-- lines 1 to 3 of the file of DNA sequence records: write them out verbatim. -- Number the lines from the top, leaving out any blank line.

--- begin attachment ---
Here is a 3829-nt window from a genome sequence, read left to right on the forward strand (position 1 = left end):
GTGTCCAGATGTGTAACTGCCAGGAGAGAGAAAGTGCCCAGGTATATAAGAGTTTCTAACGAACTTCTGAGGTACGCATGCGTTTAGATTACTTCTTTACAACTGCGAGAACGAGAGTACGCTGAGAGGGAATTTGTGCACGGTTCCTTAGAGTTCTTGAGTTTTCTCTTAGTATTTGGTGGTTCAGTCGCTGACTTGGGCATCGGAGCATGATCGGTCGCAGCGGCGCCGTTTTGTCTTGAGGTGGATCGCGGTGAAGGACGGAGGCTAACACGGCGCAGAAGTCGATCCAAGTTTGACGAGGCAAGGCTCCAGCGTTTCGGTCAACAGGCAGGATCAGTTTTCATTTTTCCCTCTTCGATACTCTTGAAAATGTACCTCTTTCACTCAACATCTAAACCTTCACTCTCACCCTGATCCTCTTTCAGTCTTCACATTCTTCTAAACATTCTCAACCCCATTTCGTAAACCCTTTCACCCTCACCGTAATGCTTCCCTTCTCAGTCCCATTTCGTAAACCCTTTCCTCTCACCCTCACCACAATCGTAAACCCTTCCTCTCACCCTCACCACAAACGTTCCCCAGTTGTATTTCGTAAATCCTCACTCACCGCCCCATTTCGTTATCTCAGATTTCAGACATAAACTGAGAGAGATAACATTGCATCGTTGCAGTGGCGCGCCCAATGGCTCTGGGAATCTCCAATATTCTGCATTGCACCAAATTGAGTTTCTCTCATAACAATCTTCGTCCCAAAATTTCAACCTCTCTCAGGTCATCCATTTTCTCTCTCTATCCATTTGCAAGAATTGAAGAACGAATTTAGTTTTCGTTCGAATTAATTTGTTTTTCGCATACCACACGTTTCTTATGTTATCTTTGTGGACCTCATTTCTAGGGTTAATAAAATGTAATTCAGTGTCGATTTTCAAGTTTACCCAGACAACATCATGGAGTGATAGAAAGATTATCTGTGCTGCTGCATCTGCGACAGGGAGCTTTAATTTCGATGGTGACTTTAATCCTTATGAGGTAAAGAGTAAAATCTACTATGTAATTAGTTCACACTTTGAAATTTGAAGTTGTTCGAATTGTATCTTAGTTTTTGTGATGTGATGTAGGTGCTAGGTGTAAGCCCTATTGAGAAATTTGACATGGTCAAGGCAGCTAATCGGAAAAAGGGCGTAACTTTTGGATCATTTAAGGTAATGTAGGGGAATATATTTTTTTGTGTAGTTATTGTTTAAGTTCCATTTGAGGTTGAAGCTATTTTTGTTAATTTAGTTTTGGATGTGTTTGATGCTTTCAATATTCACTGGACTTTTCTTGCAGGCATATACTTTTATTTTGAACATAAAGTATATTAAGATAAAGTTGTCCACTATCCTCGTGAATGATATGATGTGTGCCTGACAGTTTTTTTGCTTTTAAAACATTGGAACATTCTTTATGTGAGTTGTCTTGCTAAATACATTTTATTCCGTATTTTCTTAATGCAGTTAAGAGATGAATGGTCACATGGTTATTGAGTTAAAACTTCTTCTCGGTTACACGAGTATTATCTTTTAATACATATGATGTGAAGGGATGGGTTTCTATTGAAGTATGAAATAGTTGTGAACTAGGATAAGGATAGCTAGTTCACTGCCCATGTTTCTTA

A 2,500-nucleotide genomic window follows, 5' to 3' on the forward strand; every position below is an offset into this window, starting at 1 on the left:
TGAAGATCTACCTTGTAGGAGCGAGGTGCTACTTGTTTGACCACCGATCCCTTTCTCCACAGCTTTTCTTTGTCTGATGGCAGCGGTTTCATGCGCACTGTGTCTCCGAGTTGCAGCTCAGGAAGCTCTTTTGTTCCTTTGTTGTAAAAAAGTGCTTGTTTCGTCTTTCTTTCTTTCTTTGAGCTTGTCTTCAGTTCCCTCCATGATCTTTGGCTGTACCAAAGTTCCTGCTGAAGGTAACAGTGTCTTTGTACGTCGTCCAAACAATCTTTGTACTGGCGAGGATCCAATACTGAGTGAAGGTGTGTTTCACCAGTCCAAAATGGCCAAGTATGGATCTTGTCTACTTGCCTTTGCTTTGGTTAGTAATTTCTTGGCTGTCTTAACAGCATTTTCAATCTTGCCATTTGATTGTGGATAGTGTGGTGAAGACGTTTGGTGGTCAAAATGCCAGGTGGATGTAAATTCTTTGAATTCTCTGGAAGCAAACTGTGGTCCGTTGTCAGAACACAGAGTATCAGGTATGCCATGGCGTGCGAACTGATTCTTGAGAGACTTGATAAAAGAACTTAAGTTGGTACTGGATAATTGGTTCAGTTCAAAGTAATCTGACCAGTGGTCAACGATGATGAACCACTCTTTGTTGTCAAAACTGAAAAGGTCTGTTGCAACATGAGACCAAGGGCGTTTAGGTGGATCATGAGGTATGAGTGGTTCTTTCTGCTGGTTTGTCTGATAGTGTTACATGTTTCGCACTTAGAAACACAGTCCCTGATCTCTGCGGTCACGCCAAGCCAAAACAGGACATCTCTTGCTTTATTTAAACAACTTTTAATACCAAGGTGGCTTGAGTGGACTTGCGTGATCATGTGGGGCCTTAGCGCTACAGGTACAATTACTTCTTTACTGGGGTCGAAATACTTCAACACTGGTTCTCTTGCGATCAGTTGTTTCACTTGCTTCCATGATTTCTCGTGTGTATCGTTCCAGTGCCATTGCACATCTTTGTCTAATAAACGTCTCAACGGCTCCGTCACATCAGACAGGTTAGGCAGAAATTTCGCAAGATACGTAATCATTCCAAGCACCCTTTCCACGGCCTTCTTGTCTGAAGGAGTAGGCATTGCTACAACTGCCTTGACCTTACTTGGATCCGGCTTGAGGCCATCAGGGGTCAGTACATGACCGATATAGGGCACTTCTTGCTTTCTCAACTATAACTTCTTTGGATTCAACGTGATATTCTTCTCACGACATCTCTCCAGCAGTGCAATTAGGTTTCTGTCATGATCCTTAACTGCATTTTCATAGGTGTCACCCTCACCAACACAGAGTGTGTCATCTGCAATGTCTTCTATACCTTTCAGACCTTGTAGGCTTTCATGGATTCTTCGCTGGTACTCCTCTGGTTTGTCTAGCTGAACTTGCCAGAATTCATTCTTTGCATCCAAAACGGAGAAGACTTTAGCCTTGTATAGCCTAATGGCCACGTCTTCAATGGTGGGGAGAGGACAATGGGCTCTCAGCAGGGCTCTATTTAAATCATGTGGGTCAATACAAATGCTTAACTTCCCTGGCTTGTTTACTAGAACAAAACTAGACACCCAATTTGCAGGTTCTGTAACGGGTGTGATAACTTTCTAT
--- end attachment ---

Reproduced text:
Here is a 3829-nt window from a genome sequence, read left to right on the forward strand (position 1 = left end):
GTGTCCAGATGTGTAACTGCCAGGAGAGAGAAAGTGCCCAGGTATATAAGAGTTTCTAACGAACTTCTGAGGTACGCATGCGTTTAGATTACTTCTTTACAACTGCGAGAACGAGAGTACGCTGAGAGGGAATTTGTGCACGGTTCCTTAGAGTTCTTGAGTTTTCTCTTAGTATTTGGTGGTTCAGTCGCTGACTTGGGCATCGGAGCATGATCGGTCGCAGCGGCGCCGTTTTGTCTTGAGGTGGATCGCGGTGAAGGACGGAGGCTAACACGGCGCAGAAGTCGATCCAAGTTTGACGAGGCAAGGCTCCAGCGTTTCGGTCAACAGGCAGGATCAGTTTTCATTTTTCCCTCTTCGATACTCTTGAAAATGTACCTCTTTCACTCAACATCTAAACCTTCACTCTCACCCTGATCCTCTTTCAGTCTTCACATTCTTCTAAACATTCTCAACCCCATTTCGTAAACCCTTTCACCCTCACCGTAATGCTTCCCTTCTCAGTCCCATTTCGTAAACCCTTTCCTCTCACCCTCACCACAATCGTAAACCCTTCCTCTCACCCTCACCACAAACGTTCCCCAGTTGTATTTCGTAAATCCTCACTCACCGCCCCATTTCGTTATCTCAGATTTCAGACATAAACTGAGAGAGATAACATTGCATCGTTGCAGTGGCGCGCCCAATGGCTCTGGGAATCTCCAATATTCTGCATTGCACCAAATTGAGTTTCTCTCATAACAATCTTCGTCCCAAAATTTCAACCTCTCTCAGGTCATCCATTTTCTCTCTCTATCCATTTGCAAGAATTGAAGAACGAATTTAGTTTTCGTTCGAATTAATTTGTTTTTCGCATACCACACGTTTCTTATGTTATCTTTGTGGACCTCATTTCTAGGGTTAATAAAATGTAATTCAGTGTCGATTTTCAAGTTTACCCAGACAACATCATGGAGTGATAGAAAGATTATCTGTGCTGCTGCATCTGCGACAGGGAGCTTTAATTTCGATGGTGACTTTAATCCTTATGAGGTAAAGAGTAAAATCTACTATGTAATTAGTTCACACTTTGAAATTTGAAGTTGTTCGAATTGTATCTTAGTTTTTGTGATGTGATGTAGGTGCTAGGTGTAAGCCCTATTGAGAAATTTGACATGGTCAAGGCAGCTAATCGGAAAAAGGGCGTAACTTTTGGATCATTTAAGGTAATGTAGGGGAATATATTTTTTTGTGTAGTTATTGTTTAAGTTCCATTTGAGGTTGAAGCTATTTTTGTTAATTTAGTTTTGGATGTGTTTGATGCTTTCAATATTCACTGGACTTTTCTTGCAGGCATATACTTTTATTTTGAACATAAAGTATATTAAGATAAAGTTGTCCACTATCCTCGTGAATGATATGATGTGTGCCTGACAGTTTTTTTGCTTTTAAAACATTGGAACATTCTTTATGTGAGTTGTCTTGCTAAATACATTTTATTCCGTATTTTCTTAATGCAGTTAAGAGATGAATGGTCACATGGTTATTGAGTTAAAACTTCTTCTCGGTTACACGAGTATTATCTTTTAATACATATGATGTGAAGGGATGGGTTTCTATTGAAGTATGAAATAGTTGTGAACTAGGATAAGGATAGCTAGTTCACTGCCCATGTTTCTTA

A 2,500-nucleotide genomic window follows, 5' to 3' on the forward strand; every position below is an offset into this window, starting at 1 on the left: